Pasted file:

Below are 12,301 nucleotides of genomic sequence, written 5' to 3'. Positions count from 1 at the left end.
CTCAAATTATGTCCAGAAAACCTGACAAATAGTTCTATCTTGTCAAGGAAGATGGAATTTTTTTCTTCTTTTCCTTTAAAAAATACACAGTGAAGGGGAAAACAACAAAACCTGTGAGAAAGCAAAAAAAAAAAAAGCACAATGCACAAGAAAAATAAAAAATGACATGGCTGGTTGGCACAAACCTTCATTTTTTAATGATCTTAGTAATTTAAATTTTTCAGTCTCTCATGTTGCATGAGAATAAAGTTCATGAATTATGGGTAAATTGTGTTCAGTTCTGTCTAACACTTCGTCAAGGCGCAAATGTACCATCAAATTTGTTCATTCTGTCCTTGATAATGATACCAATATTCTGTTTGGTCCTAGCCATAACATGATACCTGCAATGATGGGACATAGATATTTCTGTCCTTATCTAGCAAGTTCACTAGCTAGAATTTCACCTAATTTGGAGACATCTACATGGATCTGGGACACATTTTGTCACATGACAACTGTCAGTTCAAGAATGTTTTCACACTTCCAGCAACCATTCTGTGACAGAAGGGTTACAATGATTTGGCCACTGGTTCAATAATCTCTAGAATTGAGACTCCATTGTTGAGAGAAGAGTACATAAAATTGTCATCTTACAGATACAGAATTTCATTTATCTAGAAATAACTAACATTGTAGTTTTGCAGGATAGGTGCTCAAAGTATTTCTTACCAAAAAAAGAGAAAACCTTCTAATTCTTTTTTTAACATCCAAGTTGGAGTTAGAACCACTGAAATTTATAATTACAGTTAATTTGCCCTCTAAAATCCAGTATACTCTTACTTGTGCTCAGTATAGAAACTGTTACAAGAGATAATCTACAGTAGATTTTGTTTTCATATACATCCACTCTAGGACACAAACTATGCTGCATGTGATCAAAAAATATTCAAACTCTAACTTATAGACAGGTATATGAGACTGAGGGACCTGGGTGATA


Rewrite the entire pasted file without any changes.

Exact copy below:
Below are 12,301 nucleotides of genomic sequence, written 5' to 3'. Positions count from 1 at the left end.
CTCAAATTATGTCCAGAAAACCTGACAAATAGTTCTATCTTGTCAAGGAAGATGGAATTTTTTTCTTCTTTTCCTTTAAAAAATACACAGTGAAGGGGAAAACAACAAAACCTGTGAGAAAGCAAAAAAAAAAAAAGCACAATGCACAAGAAAAATAAAAAATGACATGGCTGGTTGGCACAAACCTTCATTTTTTAATGATCTTAGTAATTTAAATTTTTCAGTCTCTCATGTTGCATGAGAATAAAGTTCATGAATTATGGGTAAATTGTGTTCAGTTCTGTCTAACACTTCGTCAAGGCGCAAATGTACCATCAAATTTGTTCATTCTGTCCTTGATAATGATACCAATATTCTGTTTGGTCCTAGCCATAACATGATACCTGCAATGATGGGACATAGATATTTCTGTCCTTATCTAGCAAGTTCACTAGCTAGAATTTCACCTAATTTGGAGACATCTACATGGATCTGGGACACATTTTGTCACATGACAACTGTCAGTTCAAGAATGTTTTCACACTTCCAGCAACCATTCTGTGACAGAAGGGTTACAATGATTTGGCCACTGGTTCAATAATCTCTAGAATTGAGACTCCATTGTTGAGAGAAGAGTACATAAAATTGTCATCTTACAGATACAGAATTTCATTTATCTAGAAATAACTAACATTGTAGTTTTGCAGGATAGGTGCTCAAAGTATTTCTTACCAAAAAAAGAGAAAACCTTCTAATTCTTTTTTTAACATCCAAGTTGGAGTTAGAACCACTGAAATTTATAATTACAGTTAATTTGCCCTCTAAAATCCAGTATACTCTTACTTGTGCTCAGTATAGAAACTGTTACAAGAGATAATCTACAGTAGATTTTGTTTTCATATACATCCACTCTAGGACACAAACTATGCTGCATGTGATCAAAAAATATTCAAACTCTAACTTATAGACAGGTATATGAGACTGAGGGACCTGGGTGATA